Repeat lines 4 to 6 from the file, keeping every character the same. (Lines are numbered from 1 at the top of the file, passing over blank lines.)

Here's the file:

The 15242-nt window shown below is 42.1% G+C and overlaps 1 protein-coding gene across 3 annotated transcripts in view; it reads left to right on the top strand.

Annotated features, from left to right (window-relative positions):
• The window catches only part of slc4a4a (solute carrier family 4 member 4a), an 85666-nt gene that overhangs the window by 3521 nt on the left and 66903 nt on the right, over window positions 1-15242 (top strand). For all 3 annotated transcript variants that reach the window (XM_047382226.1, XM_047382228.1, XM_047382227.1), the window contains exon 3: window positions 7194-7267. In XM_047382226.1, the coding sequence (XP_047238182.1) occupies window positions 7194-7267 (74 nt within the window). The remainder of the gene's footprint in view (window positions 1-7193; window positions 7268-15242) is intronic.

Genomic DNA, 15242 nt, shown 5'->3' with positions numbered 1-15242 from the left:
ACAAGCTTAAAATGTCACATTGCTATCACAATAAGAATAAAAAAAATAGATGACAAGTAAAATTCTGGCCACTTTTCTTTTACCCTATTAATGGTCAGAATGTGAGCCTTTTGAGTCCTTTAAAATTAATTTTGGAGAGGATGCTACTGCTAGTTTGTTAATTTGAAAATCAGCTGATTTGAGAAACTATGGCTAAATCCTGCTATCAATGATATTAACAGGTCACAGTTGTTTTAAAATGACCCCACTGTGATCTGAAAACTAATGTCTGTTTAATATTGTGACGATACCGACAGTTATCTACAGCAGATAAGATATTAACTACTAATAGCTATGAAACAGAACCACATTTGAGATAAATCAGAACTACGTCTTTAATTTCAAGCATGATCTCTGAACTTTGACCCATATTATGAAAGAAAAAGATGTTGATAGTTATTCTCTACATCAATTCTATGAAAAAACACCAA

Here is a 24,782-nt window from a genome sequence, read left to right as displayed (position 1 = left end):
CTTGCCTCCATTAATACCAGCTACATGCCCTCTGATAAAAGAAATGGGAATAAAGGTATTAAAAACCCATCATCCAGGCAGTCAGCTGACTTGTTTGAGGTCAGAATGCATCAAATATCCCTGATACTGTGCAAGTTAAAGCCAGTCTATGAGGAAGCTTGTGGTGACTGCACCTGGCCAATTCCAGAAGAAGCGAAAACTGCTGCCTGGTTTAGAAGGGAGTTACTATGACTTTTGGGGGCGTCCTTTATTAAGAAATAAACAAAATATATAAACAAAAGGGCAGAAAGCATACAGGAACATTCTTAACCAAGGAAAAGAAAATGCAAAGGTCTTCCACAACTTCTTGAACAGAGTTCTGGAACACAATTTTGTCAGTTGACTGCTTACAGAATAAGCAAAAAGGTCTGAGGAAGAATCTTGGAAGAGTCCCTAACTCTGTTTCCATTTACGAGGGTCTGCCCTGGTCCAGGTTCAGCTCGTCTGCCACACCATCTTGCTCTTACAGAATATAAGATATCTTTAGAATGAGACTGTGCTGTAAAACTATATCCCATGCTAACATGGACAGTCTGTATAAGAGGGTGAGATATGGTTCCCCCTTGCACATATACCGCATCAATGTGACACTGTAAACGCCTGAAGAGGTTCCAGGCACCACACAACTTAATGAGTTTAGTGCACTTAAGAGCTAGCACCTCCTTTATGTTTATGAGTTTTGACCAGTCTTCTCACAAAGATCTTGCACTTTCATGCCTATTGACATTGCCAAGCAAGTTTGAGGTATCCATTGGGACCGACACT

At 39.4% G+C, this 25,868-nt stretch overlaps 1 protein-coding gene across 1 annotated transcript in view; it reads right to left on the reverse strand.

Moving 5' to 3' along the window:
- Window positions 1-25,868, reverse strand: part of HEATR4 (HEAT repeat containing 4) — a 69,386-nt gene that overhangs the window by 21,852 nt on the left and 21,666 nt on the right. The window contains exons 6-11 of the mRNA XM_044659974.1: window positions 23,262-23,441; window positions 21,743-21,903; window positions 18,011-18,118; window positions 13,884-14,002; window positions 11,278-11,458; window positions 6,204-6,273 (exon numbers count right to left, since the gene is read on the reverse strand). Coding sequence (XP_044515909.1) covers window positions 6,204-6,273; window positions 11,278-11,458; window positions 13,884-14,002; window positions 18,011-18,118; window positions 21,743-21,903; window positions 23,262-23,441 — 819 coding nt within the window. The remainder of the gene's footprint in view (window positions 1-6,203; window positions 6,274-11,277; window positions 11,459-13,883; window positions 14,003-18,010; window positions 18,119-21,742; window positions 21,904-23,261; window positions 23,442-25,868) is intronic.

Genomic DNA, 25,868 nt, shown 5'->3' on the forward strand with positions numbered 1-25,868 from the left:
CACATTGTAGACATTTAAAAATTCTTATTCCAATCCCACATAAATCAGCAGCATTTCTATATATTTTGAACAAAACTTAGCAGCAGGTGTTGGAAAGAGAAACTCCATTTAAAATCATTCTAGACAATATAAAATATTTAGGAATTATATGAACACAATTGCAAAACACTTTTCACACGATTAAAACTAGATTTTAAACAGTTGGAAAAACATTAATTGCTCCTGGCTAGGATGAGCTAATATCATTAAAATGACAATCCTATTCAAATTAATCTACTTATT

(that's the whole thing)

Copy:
Genomic DNA, 15242 nt, shown 5'->3' with positions numbered 1-15242 from the left:
ACAAGCTTAAAATGTCACATTGCTATCACAATAAGAATAAAAAAAATAGATGACAAGTAAAATTCTGGCCACTTTTCTTTTACCCTATTAATGGTCAGAATGTGAGCCTTTTGAGTCCTTTAAAATTAATTTTGGAGAGGATGCTACTGCTAGTTTGTTAATTTGAAAATCAGCTGATTTGAGAAACTATGGCTAAATCCTGCTATCAATGATATTAACAGGTCACAGTTGTTTTAAAATGACCCCACTGTGATCTGAAAACTAATGTCTGTTTAATATTGTGACGATACCGACAGTTATCTACAGCAGATAAGATATTAACTACTAATAGCTATGAAACAGAACCACATTTGAGATAAATCAGAACTACGTCTTTAATTTCAAGCATGATCTCTGAACTTTGACCCATATTATGAAAGAAAAAGATGTTGATAGTTATTCTCTACATCAATTCTATGAAAAAACACCAA

Here is a 24,782-nt window from a genome sequence, read left to right as displayed (position 1 = left end):